Day 7: Character Textures and Player Interaction

The story team arrived early to have a discussion about the story line

Day 7- Aloha Nui

Everyone is excited about the story line and they are working together to develop the context of the game play. They are dreaming big and want to include several levels, mini challenges and cinematics that are in the planning stages.

Keanu and Dwayne studying the Blender software tools

The participants are working together to develop the conceptual design of not only the main characters, but the environments they will travel through, and the tools that will help you, the player, survive in the game. There are important design decisions to make about the characters and challenges. How can they best express Hawaiian culture? The dialogue has been “sketched” in English, but will be finalized  in ʻŌlelo Hawaiʻi — the Hawaiian language. The work is challenging. The amount of things to finalize is now peaking and may seem as tall as the surrounding mountains. Soon, everything will come together.

Ioane, Keanu, Makiʻilei, Kauwila, discussing the storyline

“It’s a lot of information, it’s a little intimidating too, but very fun and worth it. We get to make an end product! It’s really exciting and I really hope that this grows into more. All of the workshops make me want to learn and I want to do more. I didn’t learn these programs before, so I’m really glad that we have people who are masters at teaching the software.”      Maki’ilei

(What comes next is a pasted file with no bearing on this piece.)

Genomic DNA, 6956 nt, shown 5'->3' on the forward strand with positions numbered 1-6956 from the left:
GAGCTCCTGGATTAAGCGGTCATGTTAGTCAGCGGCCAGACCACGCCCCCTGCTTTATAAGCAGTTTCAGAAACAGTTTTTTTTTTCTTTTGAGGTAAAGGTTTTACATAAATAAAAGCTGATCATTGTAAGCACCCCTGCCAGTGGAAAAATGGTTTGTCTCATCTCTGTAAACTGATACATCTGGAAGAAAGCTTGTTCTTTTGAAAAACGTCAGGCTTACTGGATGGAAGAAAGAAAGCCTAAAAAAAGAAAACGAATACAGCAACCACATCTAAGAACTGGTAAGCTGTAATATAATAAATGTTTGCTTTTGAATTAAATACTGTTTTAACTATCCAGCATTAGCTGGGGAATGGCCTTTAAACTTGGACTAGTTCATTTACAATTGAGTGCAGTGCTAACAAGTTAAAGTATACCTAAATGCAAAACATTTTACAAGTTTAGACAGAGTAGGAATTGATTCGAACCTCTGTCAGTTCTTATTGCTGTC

Participants learning to program in Unity, a game-development application

 

 

 

 

 

 

 

In this workshop, all the participants have the opportunity to get an introduction to each of the software programs to find their preferences and strengths. The lessons are presented with participants following along on their own computer.  The days have gone by so quickly, with so much to learn, and so much to do. It is amazing to know how much technology and software is actually used in the creation of a game.

Mox working through lunch

Most of the participants are taking only short breaks and working through lunch to try to gain as much knowledge as they can about the software they are learning. Many work in the evenings to come back with new iterations of the script, concept art, 3D models and gameplay ideas.

The comradery of the team is steadily growing and  at the end of the day, when everyone is tired and their minds filled with what they’ve learned, there are still smiles and laughter. This is truly a Hawaiian dream that is inspiring participants to want to gain momentum and to take the time to meet, to build games together and to continue to create.

Mahalo Nui

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